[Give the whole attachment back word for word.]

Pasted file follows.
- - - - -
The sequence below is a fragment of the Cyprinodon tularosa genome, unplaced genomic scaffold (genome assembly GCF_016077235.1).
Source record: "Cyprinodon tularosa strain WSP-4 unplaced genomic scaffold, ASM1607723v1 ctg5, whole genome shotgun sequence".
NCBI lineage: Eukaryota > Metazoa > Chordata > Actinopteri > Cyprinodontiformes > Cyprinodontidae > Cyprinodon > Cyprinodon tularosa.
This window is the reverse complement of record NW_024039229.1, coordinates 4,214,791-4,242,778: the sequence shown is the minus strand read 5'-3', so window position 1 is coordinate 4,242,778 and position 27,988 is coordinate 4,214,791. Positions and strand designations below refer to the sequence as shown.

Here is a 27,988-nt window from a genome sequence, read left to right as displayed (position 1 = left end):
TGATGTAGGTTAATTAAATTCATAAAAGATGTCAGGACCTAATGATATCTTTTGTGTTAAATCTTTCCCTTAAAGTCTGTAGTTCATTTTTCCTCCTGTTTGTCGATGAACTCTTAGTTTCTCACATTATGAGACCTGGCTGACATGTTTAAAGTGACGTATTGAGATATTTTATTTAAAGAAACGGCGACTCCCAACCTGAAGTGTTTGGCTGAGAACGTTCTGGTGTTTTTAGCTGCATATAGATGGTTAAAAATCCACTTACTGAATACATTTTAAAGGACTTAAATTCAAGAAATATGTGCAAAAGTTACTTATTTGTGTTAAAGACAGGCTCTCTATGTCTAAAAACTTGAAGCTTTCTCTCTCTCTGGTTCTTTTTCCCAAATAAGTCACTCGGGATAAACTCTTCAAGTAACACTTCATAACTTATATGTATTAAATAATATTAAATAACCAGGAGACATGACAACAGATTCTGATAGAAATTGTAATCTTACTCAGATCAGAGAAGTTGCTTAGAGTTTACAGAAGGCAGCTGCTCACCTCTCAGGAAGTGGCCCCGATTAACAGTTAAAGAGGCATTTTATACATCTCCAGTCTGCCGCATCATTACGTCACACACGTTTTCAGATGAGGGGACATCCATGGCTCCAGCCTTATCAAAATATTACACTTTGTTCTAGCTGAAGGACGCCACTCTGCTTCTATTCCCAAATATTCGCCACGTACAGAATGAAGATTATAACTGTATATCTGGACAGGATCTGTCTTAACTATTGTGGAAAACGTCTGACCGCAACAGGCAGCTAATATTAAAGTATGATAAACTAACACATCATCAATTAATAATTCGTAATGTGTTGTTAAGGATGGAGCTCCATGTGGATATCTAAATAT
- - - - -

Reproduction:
The sequence below is a fragment of the Cyprinodon tularosa genome, unplaced genomic scaffold (genome assembly GCF_016077235.1).
Source record: "Cyprinodon tularosa strain WSP-4 unplaced genomic scaffold, ASM1607723v1 ctg5, whole genome shotgun sequence".
NCBI lineage: Eukaryota > Metazoa > Chordata > Actinopteri > Cyprinodontiformes > Cyprinodontidae > Cyprinodon > Cyprinodon tularosa.
This window is the reverse complement of record NW_024039229.1, coordinates 4,214,791-4,242,778: the sequence shown is the minus strand read 5'-3', so window position 1 is coordinate 4,242,778 and position 27,988 is coordinate 4,214,791. Positions and strand designations below refer to the sequence as shown.

Here is a 27,988-nt window from a genome sequence, read left to right as displayed (position 1 = left end):
TGATGTAGGTTAATTAAATTCATAAAAGATGTCAGGACCTAATGATATCTTTTGTGTTAAATCTTTCCCTTAAAGTCTGTAGTTCATTTTTCCTCCTGTTTGTCGATGAACTCTTAGTTTCTCACATTATGAGACCTGGCTGACATGTTTAAAGTGACGTATTGAGATATTTTATTTAAAGAAACGGCGACTCCCAACCTGAAGTGTTTGGCTGAGAACGTTCTGGTGTTTTTAGCTGCATATAGATGGTTAAAAATCCACTTACTGAATACATTTTAAAGGACTTAAATTCAAGAAATATGTGCAAAAGTTACTTATTTGTGTTAAAGACAGGCTCTCTATGTCTAAAAACTTGAAGCTTTCTCTCTCTCTGGTTCTTTTTCCCAAATAAGTCACTCGGGATAAACTCTTCAAGTAACACTTCATAACTTATATGTATTAAATAATATTAAATAACCAGGAGACATGACAACAGATTCTGATAGAAATTGTAATCTTACTCAGATCAGAGAAGTTGCTTAGAGTTTACAGAAGGCAGCTGCTCACCTCTCAGGAAGTGGCCCCGATTAACAGTTAAAGAGGCATTTTATACATCTCCAGTCTGCCGCATCATTACGTCACACACGTTTTCAGATGAGGGGACATCCATGGCTCCAGCCTTATCAAAATATTACACTTTGTTCTAGCTGAAGGACGCCACTCTGCTTCTATTCCCAAATATTCGCCACGTACAGAATGAAGATTATAACTGTATATCTGGACAGGATCTGTCTTAACTATTGTGGAAAACGTCTGACCGCAACAGGCAGCTAATATTAAAGTATGATAAACTAACACATCATCAATTAATAATTCGTAATGTGTTGTTAAGGATGGAGCTCCATGTGGATATCTAAATAT